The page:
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Margaret Ruthven Lang

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Margaret Ruthven Lang (27 November 1867, Boston, Massachusetts — 29 May 1972, Boston) was an American composer and centenarian affiliated with the "Second New England School." The Boston Symphony Orchestra premiered her Dramatic Overture in 1893, marking Lang as the second woman (after Amy Beach) performed by a major US orchestra.

She was the eldest child of a notable conductor and composer, Benjamin Johnson Lang (1837—1909). Many renowned musicians and composers frequented Margaret's family house on Bimmer Street in Boston, such as Maud Powell, Antonín Dvořák, and Ignacy Jan Paderewski. B.J. Lang was also a friend of Franz Liszt and his daughter Cosima, Richard Wagner's second wife, and Margaret often played with Wagner's children in her early years. In 1886, nineteen-year-old Margaret traveled to Munich with her mother to study with Ludwig Abel (1835—1895) and Viktor Gluth (1852—1917). She was barred from entering Musikhochschule München, as women weren't allowed to learn counterpoint and composition until 1898.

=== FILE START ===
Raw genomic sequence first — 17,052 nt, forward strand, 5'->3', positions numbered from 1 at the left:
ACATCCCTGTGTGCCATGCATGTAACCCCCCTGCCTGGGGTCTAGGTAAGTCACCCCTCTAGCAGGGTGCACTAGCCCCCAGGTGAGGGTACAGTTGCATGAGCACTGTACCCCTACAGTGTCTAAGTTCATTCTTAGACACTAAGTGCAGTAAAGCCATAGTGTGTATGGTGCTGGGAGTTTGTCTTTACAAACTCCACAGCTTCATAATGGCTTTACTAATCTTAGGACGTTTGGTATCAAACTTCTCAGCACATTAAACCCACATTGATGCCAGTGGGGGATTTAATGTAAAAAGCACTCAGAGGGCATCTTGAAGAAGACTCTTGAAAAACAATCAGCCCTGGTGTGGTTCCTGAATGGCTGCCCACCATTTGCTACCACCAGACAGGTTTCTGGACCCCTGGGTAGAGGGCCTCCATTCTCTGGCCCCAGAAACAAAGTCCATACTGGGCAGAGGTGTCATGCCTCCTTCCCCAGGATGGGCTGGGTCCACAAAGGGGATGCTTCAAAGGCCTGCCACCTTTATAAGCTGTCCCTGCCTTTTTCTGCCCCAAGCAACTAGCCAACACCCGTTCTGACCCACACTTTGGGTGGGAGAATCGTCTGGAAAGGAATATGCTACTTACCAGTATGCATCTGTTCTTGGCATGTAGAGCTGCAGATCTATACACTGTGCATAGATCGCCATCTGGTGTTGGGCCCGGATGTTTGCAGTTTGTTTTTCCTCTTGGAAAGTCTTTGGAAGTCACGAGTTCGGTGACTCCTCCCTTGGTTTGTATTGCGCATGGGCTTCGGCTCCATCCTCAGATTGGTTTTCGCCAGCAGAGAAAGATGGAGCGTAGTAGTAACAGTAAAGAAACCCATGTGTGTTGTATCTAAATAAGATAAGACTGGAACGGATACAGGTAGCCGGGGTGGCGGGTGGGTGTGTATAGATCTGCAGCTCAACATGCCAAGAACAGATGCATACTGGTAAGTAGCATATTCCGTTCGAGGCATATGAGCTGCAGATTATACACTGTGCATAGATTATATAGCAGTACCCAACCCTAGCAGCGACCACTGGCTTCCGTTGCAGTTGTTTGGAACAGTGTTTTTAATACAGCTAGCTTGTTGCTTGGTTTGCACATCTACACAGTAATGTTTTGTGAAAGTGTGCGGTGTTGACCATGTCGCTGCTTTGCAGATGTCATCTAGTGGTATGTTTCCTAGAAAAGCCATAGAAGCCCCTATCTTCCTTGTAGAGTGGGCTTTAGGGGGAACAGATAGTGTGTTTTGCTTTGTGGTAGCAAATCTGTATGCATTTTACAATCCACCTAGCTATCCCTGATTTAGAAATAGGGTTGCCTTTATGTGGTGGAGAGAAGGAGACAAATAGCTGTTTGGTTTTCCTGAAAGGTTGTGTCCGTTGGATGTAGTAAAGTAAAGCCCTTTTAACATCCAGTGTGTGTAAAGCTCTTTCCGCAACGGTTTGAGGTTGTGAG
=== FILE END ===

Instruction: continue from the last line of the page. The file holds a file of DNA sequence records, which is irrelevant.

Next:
After returning to Boston, Margaret Lang studied with George Whitefield Chadwick, a Professor at the New England Conservatory Of Music, and privately with John Knowles Paine and James Cutler Dunn Parker (1828—1916). She was a prolific composer, authoring over 200 songs, many of them published by A.P. Schmidt. In April 1893, the Boston Symphony Orchestra, under Arthur Nikisch's baton, premiered her "Dramatic Overture," Op. 12 — the second-ever work by a woman performed by a major US orchestra. Lang was tightly associated with "New England Classicists," also known as the "Boston Six," a group of prolific composers heavily inspired by German Romantic tradition: John Knowles Paine (1839—1906), Arthur Foote (1853—1937), George Whitefield Chadwick (1854—1931), Amy Marcy Cheney Beach (1867—1944), Edward MacDowell (1861—1908), and Horatio William Parker (1863—1919); other notable composers with ties to the "Second New England School" were Edgar Stillman-Kelley (1857—1944), George E. Whiting (1861—1944), and Arthur Batelle Whiting (1861—1936).

Lang held a curious distinction as the longest-consecutive Boston Symphony Orchestra subscriber, holding the season pass for 91 years. In 1967, BSO performed a concert in honor of Margaret's 100th birthday, with a commemorative plaque installed on her B1 seat at the Symphony Hall's 1st balcony.

Sites:margaretruthvenlang.com , Wikipedia , adp.library.ucsb.edu
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